The Car Doctors of the Antelope Valley Alternator Replacement Service in Lancaster
Feb 28, 2017
Your vehicle alternator doesn't get enough credit. Though your battery gets your engine started, after that – it's all about the alternator.
Driving around Lancaster is a lot of work for your alternator, and as upgrades such as heated steering wheels, cooled seats, stability control and lane departure warning become more common, it will have to work even harder. Eventually this workhorse just wears out. When it does you have no choice but to order an alternator replacement because your vehicle won't run without one.
Come see your friendly and professional service advisor at The Car Doctors of the Antelope Valley to learn more.
Starting in 1996, The Car Doctors of the Antelope Valley service technicians have been able to use a standardized diagnostic system to help determine what is wrong with a vehicle. This diagnostic system works in tandem with the Engine Control Modules for each vehicle's engine. The Engine Control Module is a computer that monitors and controls many engine functions.
Sensors throughout a vehicle send readings to the Engine Control Module. These readings help the computer make adjustments in various vehicle systems to allow for constantly changing driving conditions and even to compensate for minor problems. However, if the computer encounters a situation it can't adjust for, it turns on the Check Engine light. (The Check Engine light is called the “service engine soon” light on some vehicles.)
If the Check Engine light is burning steadily, it indicates a problem that needs to be taken care of soon. If it is flashing, however, the vehicle needs immediate attention at The Car Doctors of the Antelope Valley. When the Check Engine light is flashing, the vehicle should not be driven at high speeds, haul heavy loads or tow a trailer. Lancaster drivers need to understand that doing so can cause major damage.
When a vehicle is brought to The Car Doctors of the Antelope Valley in Lancaster because the Check Engine light is on, a technician will scan the Engine Control Module to learn why it turned the light on. The answer comes as a “trouble code.” The technician has access to software that allows him to enter the code and find out what it means. The software will also let your The Car Doctors of the Antelope Valley technician know what might be causing the problem and how to diagnose it.
Notice that the trouble code does not tell your technician at The Car Doctors of the Antelope Valley exactly what is wrong with the vehicle. It can only let him know where to start looking to find the problem.
Scanning a trouble code and determining what it means is fairly simple for the pros at The Car Doctors of the Antelope Valley. But the ensuing process of actually diagnosing a vehicle's trouble can take a skilled technician some time. Sometimes this can add up to a significant repair bill. Some vehicle owners mistakenly believe that the “trouble code” is all they need and think they can then fix their vehicles themselves. Some have tried to save money by purchasing an inexpensive scanner, or they take their vehicles to an auto parts store that offers the scan for little or no cost.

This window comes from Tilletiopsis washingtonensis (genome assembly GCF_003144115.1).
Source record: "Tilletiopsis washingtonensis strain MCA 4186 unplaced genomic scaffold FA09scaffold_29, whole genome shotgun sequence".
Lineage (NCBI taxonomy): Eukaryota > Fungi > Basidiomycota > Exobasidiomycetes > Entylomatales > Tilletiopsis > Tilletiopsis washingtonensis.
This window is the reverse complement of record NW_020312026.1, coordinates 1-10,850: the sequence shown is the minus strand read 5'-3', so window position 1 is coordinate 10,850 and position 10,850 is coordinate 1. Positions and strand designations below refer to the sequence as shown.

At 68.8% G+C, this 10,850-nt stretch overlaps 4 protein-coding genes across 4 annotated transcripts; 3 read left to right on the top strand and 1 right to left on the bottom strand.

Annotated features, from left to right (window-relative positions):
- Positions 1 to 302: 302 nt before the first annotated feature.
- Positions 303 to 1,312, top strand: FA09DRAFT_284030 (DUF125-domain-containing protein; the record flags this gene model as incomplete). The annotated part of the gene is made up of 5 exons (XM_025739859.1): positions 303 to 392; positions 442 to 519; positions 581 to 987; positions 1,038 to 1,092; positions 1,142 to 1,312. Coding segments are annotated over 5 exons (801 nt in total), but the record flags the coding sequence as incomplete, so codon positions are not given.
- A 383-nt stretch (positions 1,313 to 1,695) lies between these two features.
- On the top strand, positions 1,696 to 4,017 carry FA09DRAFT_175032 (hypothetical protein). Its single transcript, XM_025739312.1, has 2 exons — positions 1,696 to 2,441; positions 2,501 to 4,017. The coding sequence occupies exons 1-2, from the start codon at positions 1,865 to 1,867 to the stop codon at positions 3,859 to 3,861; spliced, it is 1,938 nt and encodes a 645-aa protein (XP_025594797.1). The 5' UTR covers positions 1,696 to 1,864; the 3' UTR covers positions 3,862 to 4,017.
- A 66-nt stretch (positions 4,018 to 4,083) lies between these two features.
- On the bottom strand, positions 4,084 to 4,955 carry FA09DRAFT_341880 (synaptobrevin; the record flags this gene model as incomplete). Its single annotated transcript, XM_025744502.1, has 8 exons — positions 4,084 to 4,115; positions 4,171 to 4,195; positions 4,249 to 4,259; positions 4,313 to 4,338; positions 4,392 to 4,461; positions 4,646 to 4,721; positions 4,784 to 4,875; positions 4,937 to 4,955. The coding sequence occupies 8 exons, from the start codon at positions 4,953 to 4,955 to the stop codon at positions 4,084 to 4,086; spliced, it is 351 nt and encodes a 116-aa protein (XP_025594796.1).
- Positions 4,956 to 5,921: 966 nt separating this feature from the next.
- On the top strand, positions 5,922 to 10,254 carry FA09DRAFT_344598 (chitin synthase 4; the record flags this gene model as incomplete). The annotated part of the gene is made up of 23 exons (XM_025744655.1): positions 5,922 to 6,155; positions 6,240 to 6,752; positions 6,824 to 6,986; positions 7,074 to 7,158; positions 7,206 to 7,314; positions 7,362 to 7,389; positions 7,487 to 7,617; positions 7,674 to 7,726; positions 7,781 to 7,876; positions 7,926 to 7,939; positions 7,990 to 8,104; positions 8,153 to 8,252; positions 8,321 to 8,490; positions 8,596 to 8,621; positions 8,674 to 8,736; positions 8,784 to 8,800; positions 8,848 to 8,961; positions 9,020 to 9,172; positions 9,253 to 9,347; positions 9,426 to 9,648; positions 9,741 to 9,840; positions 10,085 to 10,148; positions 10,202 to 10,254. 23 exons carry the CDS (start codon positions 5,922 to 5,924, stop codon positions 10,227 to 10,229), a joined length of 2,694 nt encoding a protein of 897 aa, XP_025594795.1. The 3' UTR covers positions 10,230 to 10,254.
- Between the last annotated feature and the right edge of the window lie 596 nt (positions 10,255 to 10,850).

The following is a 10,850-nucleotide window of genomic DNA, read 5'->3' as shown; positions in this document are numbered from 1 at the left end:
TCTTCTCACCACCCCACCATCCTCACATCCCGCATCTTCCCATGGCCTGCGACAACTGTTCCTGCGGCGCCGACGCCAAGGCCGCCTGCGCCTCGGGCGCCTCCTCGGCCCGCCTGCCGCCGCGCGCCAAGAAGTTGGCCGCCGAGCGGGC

These options are often not the money-savers they seem for Lancaster vehicle owners. They can end up costing the vehicle owner extra in unnecessary repairs and engine damage.
For example, the trouble code P0133 reads “Bank 1 sensor 1 circuit slow response.” Translated, that means the front oxygen sensor shows a slow response time in changing the mix of air to fuel. The seemingly obvious conclusion is that the sensor needs to be replaced. The vehicle owner purchases a sensor, installs it and happily goes on his way.
However, read the trouble again: a slow response time in changing the mix of air to fuel. Nowhere does this indicate that the sensor is bad. There are a lot of parts involved in changing the air-fuel mix, any of which could be causing a slow reaction time. Those include a bad or contaminated airflow sensor, an exhaust leak, a problem in the electrical system or a leak in the intake manifold. The sensor is merely relaying that the response time is slow; it doesn't indicate where the trouble is.
So the vehicle ends up with an oxygen sensor it did not need, and the delay in repairing the actual problem may have led to further damage to the engine. Both are added costs for the vehicle owner.
Cheap scanners also don't have the ability to read the history stored in an engine's computer. This operating history contains clues that can help in diagnosing engine trouble since it can indicate a developing problem. The Car Doctors of the Antelope Valley invests a lot of money in high-end diagnostic equipment so that we have access not just to service codes but also to the operating history of the engine.
On-board diagnostics, then, are a tool to help diagnose what is wrong with a vehicle. They cannot specify what part needs to be fixed or replaced, and they cannot replace a well-trained and well-equipped service technician.
Unless you are a trained mechanic, it's good auto advice to use The Car Doctors of the Antelope Valley for your car care. In the long run, it can save you time, unnecessary expense and frustration. The Car Doctors of the Antelope Valley can also help you keep up with your scheduled preventive maintenance, which can also save you on repair bills by alerting you to potential problems before they get expensive.
Would you be surprised to learn that about half of the passenger cars in Europe have diesel engines? You might also be surprised to learn that most manufacturers produce a variety of diesel-fueled cars for purchase abroad.